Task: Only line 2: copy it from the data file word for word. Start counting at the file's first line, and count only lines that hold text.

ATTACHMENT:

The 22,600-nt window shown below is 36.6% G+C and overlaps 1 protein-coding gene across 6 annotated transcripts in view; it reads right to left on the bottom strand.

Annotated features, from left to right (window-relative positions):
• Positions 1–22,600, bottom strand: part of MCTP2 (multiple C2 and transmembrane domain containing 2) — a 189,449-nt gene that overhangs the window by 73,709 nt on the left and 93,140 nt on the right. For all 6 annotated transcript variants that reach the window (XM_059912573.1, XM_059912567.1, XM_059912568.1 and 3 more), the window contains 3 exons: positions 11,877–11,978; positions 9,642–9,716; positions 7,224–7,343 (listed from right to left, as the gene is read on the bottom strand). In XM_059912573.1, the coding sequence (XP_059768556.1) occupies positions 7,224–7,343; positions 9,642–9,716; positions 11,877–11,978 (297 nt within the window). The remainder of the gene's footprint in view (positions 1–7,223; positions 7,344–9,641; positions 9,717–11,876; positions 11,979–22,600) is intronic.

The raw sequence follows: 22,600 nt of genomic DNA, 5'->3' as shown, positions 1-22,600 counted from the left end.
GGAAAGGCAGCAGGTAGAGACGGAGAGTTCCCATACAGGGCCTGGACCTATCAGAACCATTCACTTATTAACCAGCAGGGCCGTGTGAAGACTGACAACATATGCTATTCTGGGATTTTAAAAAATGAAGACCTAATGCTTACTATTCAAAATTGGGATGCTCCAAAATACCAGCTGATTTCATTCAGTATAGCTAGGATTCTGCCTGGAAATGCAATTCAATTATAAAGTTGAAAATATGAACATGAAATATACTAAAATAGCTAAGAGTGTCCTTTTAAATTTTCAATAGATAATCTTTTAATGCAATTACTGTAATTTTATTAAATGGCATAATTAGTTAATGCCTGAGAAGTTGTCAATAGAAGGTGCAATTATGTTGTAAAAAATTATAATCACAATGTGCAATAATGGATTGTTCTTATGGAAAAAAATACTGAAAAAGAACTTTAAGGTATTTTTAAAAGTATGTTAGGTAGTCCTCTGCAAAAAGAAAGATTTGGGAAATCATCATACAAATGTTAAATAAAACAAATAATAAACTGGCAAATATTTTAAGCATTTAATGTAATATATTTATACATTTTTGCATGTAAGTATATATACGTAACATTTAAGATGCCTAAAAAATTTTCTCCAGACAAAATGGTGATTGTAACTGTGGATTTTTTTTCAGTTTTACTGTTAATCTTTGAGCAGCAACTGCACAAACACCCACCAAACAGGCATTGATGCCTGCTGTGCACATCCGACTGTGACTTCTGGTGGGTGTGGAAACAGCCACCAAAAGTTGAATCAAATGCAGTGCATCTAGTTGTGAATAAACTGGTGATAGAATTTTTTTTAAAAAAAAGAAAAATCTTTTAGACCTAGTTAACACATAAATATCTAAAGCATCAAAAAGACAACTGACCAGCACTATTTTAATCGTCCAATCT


Annotated features, from left to right (window-relative positions):